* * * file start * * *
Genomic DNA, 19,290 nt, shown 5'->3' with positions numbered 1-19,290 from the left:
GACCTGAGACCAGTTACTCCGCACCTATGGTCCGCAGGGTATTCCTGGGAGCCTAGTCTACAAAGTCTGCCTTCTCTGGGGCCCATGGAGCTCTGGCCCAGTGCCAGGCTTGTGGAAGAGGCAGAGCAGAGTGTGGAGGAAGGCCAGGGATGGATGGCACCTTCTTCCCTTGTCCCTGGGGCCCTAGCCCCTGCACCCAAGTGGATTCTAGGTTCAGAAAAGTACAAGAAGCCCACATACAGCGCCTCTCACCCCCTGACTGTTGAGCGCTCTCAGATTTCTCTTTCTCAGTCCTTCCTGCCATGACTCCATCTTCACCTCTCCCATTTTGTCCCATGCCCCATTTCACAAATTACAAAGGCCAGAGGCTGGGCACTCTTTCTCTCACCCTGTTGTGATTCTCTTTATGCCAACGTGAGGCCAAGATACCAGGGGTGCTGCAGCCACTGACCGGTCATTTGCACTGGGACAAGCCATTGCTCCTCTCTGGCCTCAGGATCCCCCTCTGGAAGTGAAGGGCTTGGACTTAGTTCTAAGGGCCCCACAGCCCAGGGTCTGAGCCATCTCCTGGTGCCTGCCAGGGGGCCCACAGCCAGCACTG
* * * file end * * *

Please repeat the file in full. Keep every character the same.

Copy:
Genomic DNA, 19,290 nt, shown 5'->3' with positions numbered 1-19,290 from the left:
GACCTGAGACCAGTTACTCCGCACCTATGGTCCGCAGGGTATTCCTGGGAGCCTAGTCTACAAAGTCTGCCTTCTCTGGGGCCCATGGAGCTCTGGCCCAGTGCCAGGCTTGTGGAAGAGGCAGAGCAGAGTGTGGAGGAAGGCCAGGGATGGATGGCACCTTCTTCCCTTGTCCCTGGGGCCCTAGCCCCTGCACCCAAGTGGATTCTAGGTTCAGAAAAGTACAAGAAGCCCACATACAGCGCCTCTCACCCCCTGACTGTTGAGCGCTCTCAGATTTCTCTTTCTCAGTCCTTCCTGCCATGACTCCATCTTCACCTCTCCCATTTTGTCCCATGCCCCATTTCACAAATTACAAAGGCCAGAGGCTGGGCACTCTTTCTCTCACCCTGTTGTGATTCTCTTTATGCCAACGTGAGGCCAAGATACCAGGGGTGCTGCAGCCACTGACCGGTCATTTGCACTGGGACAAGCCATTGCTCCTCTCTGGCCTCAGGATCCCCCTCTGGAAGTGAAGGGCTTGGACTTAGTTCTAAGGGCCCCACAGCCCAGGGTCTGAGCCATCTCCTGGTGCCTGCCAGGGGGCCCACAGCCAGCACTG